My thoughts are all over the place with this: I’m hurt, I’m disappointed, I’m sad. I can’t believe we, as Americans, have let each other down. When I left for the airport yesterday morning, I was playing “The Sound of Silence,” and it was so fitting as the rain was coming down on my cab and I drove past so many people whose lives can potentially be flipped upside down in a few months.

I got on my flight still upset and just happened to sit next to none other than two of Trump’s district delegates…and they are PSYCHED. What a huge celebration for them, they won! White supremacy can continue to live on, oh happy day. So I decided to interject in their giddy talk and ask them about their candidate. Ask them what makes him so great to them, ask them how hard their lives truly were being white upper class males…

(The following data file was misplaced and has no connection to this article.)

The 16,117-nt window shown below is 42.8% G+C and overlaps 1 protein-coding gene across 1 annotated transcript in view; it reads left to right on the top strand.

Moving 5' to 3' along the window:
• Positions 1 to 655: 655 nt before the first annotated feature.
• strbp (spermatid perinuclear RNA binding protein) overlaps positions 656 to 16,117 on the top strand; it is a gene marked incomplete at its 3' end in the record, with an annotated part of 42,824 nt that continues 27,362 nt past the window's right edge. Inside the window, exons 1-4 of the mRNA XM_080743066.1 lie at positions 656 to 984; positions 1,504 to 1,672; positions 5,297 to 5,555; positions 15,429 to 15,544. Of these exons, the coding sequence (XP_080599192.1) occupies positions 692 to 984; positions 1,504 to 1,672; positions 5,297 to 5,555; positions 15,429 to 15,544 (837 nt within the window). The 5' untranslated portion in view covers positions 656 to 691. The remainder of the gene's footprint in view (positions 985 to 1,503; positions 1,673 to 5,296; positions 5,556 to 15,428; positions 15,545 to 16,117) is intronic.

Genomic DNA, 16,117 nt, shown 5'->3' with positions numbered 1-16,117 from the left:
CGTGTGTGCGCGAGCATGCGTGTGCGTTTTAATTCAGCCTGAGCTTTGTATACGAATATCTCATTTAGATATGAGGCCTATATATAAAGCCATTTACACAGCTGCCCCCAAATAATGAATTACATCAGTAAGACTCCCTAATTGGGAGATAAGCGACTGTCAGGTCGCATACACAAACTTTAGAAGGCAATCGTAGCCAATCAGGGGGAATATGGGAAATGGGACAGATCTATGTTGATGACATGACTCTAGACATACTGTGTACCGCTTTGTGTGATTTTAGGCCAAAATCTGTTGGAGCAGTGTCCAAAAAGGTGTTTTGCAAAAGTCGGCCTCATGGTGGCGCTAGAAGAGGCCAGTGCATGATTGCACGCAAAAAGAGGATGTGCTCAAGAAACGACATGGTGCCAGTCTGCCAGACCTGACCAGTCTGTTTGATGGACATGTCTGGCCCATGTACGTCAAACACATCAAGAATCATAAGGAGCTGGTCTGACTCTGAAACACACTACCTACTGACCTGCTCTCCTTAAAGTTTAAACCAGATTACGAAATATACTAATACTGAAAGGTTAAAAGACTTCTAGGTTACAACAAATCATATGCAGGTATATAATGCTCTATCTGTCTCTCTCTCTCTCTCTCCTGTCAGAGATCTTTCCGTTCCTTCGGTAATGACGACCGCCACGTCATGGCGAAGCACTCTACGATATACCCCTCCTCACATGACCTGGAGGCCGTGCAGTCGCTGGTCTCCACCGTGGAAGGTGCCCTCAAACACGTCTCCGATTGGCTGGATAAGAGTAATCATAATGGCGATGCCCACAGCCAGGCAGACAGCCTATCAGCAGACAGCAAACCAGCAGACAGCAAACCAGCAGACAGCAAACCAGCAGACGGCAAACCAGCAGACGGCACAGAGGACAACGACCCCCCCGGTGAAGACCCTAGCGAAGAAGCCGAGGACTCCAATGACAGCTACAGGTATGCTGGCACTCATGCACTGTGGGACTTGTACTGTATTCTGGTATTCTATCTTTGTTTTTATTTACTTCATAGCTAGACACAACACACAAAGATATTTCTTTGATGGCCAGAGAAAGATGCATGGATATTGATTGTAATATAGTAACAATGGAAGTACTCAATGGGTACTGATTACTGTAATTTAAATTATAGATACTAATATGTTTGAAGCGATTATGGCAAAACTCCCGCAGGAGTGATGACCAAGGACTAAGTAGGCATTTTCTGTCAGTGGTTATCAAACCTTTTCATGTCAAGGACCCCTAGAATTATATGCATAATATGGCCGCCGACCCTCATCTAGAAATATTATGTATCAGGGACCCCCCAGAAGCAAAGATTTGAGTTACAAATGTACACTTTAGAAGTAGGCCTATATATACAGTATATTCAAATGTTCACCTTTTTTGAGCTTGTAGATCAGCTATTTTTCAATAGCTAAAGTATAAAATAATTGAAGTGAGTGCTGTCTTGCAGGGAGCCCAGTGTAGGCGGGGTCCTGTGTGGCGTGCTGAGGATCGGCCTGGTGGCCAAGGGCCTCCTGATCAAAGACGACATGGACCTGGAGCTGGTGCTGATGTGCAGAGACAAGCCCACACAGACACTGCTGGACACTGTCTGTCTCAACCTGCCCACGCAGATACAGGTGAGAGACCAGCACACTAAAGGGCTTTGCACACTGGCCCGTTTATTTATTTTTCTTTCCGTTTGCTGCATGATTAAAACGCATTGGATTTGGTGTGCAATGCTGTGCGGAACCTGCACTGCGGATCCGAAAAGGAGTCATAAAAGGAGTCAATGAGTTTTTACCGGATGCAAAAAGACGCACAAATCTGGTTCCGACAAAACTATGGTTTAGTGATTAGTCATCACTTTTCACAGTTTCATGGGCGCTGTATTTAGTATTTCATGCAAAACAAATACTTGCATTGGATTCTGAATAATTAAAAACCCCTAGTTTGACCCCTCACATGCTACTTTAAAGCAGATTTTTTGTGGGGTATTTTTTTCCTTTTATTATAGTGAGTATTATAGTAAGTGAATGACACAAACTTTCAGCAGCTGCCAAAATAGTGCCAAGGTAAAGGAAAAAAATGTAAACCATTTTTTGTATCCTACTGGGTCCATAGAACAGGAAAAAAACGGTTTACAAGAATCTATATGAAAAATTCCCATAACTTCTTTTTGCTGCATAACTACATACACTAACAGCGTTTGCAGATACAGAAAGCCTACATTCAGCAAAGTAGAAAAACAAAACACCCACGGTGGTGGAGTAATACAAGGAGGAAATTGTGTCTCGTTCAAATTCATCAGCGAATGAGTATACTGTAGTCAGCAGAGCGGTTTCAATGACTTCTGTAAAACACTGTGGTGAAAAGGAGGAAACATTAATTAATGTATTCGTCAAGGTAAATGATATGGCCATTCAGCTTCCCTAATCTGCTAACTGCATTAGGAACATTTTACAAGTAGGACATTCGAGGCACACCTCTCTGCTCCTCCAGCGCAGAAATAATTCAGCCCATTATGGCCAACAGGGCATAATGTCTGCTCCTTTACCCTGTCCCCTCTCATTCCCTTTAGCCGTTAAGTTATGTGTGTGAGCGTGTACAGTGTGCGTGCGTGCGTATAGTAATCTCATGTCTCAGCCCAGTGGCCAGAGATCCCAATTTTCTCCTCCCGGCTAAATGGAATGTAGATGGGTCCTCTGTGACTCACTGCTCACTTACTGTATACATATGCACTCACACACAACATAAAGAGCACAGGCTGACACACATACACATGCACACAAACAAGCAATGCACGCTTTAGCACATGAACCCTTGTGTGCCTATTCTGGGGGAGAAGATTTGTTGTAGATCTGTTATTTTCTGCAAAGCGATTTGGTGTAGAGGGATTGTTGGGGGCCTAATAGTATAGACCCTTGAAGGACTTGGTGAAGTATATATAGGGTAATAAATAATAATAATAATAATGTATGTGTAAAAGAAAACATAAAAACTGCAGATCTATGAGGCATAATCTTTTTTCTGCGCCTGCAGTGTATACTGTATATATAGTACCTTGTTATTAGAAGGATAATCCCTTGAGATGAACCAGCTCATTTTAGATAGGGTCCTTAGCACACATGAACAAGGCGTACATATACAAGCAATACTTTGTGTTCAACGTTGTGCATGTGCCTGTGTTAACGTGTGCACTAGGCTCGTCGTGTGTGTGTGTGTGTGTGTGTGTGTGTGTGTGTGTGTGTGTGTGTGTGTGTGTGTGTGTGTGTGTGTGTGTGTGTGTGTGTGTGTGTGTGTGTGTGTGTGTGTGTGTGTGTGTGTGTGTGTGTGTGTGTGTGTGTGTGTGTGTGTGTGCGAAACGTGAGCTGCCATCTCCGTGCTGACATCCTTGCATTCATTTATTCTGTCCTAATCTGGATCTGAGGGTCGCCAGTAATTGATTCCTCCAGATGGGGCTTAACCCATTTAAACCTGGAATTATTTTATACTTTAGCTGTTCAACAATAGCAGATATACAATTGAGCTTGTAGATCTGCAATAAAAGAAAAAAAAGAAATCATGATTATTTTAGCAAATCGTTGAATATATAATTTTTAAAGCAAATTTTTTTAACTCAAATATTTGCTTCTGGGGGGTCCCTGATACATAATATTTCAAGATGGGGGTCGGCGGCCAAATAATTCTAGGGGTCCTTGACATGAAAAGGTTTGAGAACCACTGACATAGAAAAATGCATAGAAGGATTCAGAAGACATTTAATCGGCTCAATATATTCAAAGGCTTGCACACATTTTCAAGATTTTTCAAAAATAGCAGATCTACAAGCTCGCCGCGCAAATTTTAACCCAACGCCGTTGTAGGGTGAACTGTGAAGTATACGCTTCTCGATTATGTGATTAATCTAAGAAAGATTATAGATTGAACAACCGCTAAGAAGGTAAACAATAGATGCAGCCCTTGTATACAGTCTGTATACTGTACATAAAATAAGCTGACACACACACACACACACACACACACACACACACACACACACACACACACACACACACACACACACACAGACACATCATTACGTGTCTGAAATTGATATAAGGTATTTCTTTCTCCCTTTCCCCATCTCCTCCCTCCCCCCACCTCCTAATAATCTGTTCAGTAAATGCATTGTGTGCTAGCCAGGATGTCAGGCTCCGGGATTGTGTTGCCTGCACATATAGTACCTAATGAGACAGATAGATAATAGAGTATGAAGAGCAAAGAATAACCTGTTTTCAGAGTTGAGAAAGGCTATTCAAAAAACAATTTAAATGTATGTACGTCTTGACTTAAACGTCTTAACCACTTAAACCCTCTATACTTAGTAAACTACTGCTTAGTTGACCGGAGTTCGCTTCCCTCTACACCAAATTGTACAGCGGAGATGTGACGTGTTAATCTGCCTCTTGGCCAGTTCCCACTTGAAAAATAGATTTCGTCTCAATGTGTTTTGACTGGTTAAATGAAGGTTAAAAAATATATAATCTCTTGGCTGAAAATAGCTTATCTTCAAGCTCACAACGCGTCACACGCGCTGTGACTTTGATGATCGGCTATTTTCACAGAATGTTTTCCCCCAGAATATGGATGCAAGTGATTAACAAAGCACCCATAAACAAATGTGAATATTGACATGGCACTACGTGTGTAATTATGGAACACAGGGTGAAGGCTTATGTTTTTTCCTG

And we talked and talked and talked. I shared my thoughts and concerns, and asked them, as men who supposedly love their wives and daughters, how could they possibly vote for this man. I asked them when women’s reproductive rights are taken away, what are they going to do if their daughters, or wives or mothers are raped? I asked them if their daughters worked hard and if they believed they should be treated and paid the same as the men they worked with…of course they said yes, why wouldn’t they want their daughter to succeed. Then, slowly but surely, they started to understand what I was getting at….and they started bring up their candidate and how he isn’t the person he’s been portrayed as in the media and that none of the things he said were true. And I think what was really happening is that these men started to realize that some of the people they love may suffer from a decision they made solely based on their own interests…and it felt like progress..